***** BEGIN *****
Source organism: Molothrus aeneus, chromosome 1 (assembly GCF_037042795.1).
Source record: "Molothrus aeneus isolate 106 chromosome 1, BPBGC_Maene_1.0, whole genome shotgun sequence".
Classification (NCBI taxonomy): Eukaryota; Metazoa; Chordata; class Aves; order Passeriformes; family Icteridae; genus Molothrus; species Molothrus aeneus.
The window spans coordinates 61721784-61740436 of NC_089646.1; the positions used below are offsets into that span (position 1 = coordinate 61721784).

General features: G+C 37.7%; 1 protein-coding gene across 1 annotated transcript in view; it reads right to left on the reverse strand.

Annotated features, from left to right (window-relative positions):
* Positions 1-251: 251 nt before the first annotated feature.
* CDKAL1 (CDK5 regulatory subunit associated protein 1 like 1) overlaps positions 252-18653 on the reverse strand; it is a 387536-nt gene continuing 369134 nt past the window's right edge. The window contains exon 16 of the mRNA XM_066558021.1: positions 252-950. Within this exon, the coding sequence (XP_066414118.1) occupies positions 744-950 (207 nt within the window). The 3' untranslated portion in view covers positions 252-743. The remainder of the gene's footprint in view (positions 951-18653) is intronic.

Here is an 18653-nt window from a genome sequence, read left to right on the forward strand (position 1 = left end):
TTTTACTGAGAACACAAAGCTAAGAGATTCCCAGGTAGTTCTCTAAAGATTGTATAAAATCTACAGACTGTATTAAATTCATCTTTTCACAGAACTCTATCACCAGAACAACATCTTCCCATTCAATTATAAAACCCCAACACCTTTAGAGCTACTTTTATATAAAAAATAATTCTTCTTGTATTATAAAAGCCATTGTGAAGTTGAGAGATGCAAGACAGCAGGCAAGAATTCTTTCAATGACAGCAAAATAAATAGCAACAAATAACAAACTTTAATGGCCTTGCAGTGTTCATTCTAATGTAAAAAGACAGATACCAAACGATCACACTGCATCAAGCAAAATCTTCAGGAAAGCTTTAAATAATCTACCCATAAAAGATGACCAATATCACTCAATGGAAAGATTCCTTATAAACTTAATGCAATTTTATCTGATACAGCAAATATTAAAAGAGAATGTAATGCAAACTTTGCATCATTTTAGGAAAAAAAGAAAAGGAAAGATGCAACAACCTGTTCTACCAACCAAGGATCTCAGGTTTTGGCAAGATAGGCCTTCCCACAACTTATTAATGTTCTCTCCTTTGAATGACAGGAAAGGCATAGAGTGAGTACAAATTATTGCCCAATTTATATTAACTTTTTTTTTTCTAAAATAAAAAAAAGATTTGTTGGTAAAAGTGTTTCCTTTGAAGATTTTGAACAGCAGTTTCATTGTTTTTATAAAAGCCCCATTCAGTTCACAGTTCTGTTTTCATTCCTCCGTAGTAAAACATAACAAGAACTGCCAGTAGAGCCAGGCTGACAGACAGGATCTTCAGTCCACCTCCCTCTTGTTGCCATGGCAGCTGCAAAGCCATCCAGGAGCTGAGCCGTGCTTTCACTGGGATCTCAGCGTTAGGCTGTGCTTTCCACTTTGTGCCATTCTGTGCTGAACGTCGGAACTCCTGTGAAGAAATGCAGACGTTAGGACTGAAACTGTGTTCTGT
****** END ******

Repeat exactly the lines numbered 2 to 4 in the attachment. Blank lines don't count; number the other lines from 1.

Source record: "Molothrus aeneus isolate 106 chromosome 1, BPBGC_Maene_1.0, whole genome shotgun sequence".
Classification (NCBI taxonomy): Eukaryota; Metazoa; Chordata; class Aves; order Passeriformes; family Icteridae; genus Molothrus; species Molothrus aeneus.
The window spans coordinates 61721784-61740436 of NC_089646.1; the positions used below are offsets into that span (position 1 = coordinate 61721784).